I am the mother of four boys and the wife of a former scout, so scouting has been a part of my life for many years. My two older sons each joined scouts in first grade and continued to the completion of the Cub Scout program. My third son is currently happily a part of a fun cub scout den at his school. As a military family, it was great to have a connection to scouting. Cub Scouts was always something the boys could join upon arriving at a new posting and make new friends immediately. It was especially great to be a part of the great American program while we lived abroad, in China.
Over the years, on occasion, friends and family, both straight and gay, have questioned our involvement in scouting, wondering about the Scouts' ban on gays. I gave them an answer I thought was true. I'd say something along the lines of, "that's ancient history." Or, "there's no policy like that anymore." I thought I was giving an accurate answer. I'd never encountered any hint of discrimination in the groups in which we'd been active. I had no idea I was misinformed. I couldn't imagine that such a policy actually existed. I assumed it was from all of the negative press about the occasional pedophile den/troop leader. Why some people mistakenly equate homosexuality with pedophilia, I will never understand. There is no connection.
So, Tuesday, while I was checking Facebook and saw the first posting of an article referring to the BSA decision to uphold their current policy, banning gays from joining or taking any leadership roles in their organization, I was stunned.
Boy Scouts of America made the conscious decision, after a two year long examination of its policy, to continue sending a crushing and caustic message to young Americans: that it is OK to exclude groups of people, in this case, gays, just because of who they are.
How devastating this must be to young gay people and children of gay parents. The Boy Scouts just told these kids that there is something wrong with them and it told straight kids that they should stay away from gay people. I'm not sure I've heard of such a divisive and destructive policy in my lifetime.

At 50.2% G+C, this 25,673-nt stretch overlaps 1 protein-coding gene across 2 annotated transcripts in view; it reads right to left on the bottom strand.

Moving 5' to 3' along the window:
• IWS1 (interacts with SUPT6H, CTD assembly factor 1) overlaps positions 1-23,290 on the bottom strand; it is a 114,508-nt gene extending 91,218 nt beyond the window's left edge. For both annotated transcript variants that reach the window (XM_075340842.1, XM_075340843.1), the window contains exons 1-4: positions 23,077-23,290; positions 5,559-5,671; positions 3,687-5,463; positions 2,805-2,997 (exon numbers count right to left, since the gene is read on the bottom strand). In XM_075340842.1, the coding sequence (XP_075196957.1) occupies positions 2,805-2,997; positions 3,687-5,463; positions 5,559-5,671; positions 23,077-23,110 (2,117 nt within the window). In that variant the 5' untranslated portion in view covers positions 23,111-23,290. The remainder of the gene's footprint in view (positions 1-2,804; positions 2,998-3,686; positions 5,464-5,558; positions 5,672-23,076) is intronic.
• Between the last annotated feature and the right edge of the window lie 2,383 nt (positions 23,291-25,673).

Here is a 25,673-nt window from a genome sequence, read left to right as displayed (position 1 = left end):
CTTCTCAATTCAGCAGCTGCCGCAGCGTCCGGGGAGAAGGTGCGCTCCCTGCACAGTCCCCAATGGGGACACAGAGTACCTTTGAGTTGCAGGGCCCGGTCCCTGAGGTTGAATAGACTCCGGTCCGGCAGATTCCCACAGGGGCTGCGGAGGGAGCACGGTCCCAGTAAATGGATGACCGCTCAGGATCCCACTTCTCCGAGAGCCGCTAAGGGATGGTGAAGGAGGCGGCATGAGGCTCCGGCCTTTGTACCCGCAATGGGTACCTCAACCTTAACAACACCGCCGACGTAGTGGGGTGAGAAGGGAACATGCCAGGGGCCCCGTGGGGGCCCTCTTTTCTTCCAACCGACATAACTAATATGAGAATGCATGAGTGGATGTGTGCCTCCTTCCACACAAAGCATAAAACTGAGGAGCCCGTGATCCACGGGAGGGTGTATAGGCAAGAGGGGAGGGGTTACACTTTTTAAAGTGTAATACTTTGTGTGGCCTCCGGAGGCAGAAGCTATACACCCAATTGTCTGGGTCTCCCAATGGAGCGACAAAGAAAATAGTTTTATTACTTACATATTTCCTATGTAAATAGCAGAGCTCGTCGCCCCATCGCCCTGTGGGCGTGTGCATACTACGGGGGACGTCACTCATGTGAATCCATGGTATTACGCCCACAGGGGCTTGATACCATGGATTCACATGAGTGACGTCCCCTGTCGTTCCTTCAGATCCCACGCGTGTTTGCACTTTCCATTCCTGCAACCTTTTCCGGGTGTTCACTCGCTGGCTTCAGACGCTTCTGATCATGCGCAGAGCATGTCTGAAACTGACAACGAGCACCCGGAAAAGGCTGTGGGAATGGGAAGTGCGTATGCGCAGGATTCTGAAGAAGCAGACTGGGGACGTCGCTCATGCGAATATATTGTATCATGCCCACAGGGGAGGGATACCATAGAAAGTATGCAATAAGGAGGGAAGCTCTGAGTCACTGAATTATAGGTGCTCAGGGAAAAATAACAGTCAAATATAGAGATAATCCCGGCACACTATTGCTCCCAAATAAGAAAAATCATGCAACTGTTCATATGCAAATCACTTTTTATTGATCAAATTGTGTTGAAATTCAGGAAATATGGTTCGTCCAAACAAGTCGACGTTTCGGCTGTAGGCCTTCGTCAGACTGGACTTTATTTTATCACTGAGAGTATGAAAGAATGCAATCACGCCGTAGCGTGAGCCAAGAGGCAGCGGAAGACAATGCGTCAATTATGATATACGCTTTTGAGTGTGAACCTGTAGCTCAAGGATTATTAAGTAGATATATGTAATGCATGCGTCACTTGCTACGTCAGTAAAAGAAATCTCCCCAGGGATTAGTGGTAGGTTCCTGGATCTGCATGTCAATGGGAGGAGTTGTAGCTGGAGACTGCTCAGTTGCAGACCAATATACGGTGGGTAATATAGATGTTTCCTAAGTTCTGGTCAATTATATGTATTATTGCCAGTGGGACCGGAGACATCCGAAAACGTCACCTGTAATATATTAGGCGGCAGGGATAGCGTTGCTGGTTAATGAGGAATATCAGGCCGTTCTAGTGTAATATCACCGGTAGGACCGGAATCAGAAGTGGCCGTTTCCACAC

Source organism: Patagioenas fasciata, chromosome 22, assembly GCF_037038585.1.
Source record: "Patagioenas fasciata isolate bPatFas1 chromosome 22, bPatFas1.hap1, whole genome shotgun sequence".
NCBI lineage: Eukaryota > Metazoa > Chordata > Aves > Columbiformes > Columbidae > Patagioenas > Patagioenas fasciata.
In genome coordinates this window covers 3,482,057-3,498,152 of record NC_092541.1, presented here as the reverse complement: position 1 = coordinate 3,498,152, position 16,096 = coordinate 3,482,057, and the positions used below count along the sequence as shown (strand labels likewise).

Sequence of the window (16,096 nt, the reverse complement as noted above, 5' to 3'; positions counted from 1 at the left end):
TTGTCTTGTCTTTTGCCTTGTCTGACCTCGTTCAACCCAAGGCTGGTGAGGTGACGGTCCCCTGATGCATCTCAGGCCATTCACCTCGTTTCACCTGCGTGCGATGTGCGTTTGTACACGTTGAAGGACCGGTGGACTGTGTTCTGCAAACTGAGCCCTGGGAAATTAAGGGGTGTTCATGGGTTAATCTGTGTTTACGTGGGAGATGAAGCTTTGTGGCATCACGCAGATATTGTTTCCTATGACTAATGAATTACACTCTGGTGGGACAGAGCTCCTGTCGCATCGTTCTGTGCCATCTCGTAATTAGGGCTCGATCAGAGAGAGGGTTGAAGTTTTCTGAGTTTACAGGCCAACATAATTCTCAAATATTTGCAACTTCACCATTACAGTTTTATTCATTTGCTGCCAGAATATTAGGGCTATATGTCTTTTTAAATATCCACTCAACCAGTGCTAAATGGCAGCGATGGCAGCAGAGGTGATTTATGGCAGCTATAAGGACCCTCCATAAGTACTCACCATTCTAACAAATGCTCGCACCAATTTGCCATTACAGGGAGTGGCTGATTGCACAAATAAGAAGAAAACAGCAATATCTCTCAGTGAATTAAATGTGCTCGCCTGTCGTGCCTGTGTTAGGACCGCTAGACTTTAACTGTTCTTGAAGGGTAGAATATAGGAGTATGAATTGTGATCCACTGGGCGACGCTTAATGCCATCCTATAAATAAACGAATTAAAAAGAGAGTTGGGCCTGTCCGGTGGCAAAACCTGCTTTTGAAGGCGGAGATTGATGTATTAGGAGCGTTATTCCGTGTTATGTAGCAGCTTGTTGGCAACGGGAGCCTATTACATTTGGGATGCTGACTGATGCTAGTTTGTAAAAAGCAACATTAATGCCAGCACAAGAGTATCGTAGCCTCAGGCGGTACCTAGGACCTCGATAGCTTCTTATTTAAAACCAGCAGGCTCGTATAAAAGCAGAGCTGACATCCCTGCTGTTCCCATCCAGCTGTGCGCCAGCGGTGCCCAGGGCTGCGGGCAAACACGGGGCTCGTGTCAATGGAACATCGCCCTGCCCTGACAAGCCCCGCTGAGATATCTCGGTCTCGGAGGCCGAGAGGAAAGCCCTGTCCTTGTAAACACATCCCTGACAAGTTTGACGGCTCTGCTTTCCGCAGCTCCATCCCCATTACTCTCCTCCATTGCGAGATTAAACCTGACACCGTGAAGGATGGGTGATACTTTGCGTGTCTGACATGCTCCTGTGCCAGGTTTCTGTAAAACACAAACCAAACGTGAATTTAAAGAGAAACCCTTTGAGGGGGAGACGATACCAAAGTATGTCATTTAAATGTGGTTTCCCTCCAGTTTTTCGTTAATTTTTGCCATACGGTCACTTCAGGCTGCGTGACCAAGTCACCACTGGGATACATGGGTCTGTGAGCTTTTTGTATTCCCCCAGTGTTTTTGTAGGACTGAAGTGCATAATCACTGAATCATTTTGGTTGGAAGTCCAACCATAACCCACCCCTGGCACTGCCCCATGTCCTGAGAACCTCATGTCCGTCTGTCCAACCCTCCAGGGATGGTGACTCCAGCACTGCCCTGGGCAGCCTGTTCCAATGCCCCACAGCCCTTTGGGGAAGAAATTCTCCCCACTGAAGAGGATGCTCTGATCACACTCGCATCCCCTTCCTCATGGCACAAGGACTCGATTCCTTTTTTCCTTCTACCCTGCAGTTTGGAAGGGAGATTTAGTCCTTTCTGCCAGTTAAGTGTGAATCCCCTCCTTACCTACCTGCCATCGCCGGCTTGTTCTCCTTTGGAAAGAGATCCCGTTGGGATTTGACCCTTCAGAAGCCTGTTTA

If I'd known the policy existed, I never would have let my boys join.
Now, though, 8 year old Bob is fully immersed in the joys of scouting. The program itself is great, it helps kids form strong bonds with their den mates and teaches them life long skills. I even signed on to be a den leader when our great den leader took a job transfer to another state. I really didn't want to take on another volunteer position, but I didn't want Bob's den to end, either. He really loves cub scouts.
So, I felt totally blindsided by yesterday's announcement. In hindsight, of course, I can see that I should have done my research from the start. Had I done so, I would not be in the predicament in which I find myself.
Some people say that it is easiest to change an organization from within, pointing to a decision that would have us remain involved in scouting. In this situation, though, knowing attempts have been made in the past, I doubt that route would be successful.
Someone even pointed out that until last year, the military, our family's bread and butter, had it's own discriminatory policy. True, but leaders changed the policy, years ago, to "don't ask, don't tell," which was also discriminatory, but at least a step toward the eventual change in the policy to one in which gays now serve openly. The point here is that the military evolved. The fact that the Boy Scouts of America didn't change their policy at all... not even a little... toward inclusion, boggles my mind.
Some people say that the little kids, like Bob, don't even know about the policy, so what's the harm in letting them stay and enjoy it. It is tempting to go with that strategy, but someday he will learn of the policy and he'll know we kept him in the group, despite its bigotry. What kind of message will that send to a developing adolescent? I can tell you, it's not a good one. What kind of message does it send to my older boys, who now know of the policy? A hypocritical one, for sure.
If I don't do what I know is the right thing, how can I expect my children to do so? This is a clear case of a teachable moment. It won't be easy for Bob to leave the group. I am sure there will be tears and I hate to be the cause of his sadness, but in time, he will understand. I will phrase it to him in terms he can understand. 'What if the chess club had a policy prohibiting Jewish kids and leaders? You couldn't be in the chess club and you'd miss it. Plus, how would it feel to see your friends still enjoying the chess club while you weren't allowed to join in?' 'What if the gaming club prohibited kids with Autism? Your own brother, Zack, couldn't have joined. Would that be fair?' How is this different?
I spent time looking at the reaction to the decision through comments on Facebook. Many people expressed disgust with the organization's decision, but the other side was more vocal. The hate spewed in the Facebook comments turned my stomach. I realize that the BSA organization essentially validated the feelings of division and intolerance preached by uneducated, closed minded Americans.
I realize that, most likely, the majority of families involved in scouting do not support the policy and life in the packs and troops will continue, status quo. But I'm pretty sure I can't be a part of the pack with this issue at stake.I wonder if I'll be the only one to step down and I wonder how my scouting friends will react when I resign.
Published by Erin Rovak Henderschedt
Erin is a writer, parenting coach, Navy wife, mother of 4, and Autism mom. She blogs at www.BeenThereDoneThatMom.com and www.DeploymentDiatribes.wordpress.com View profile
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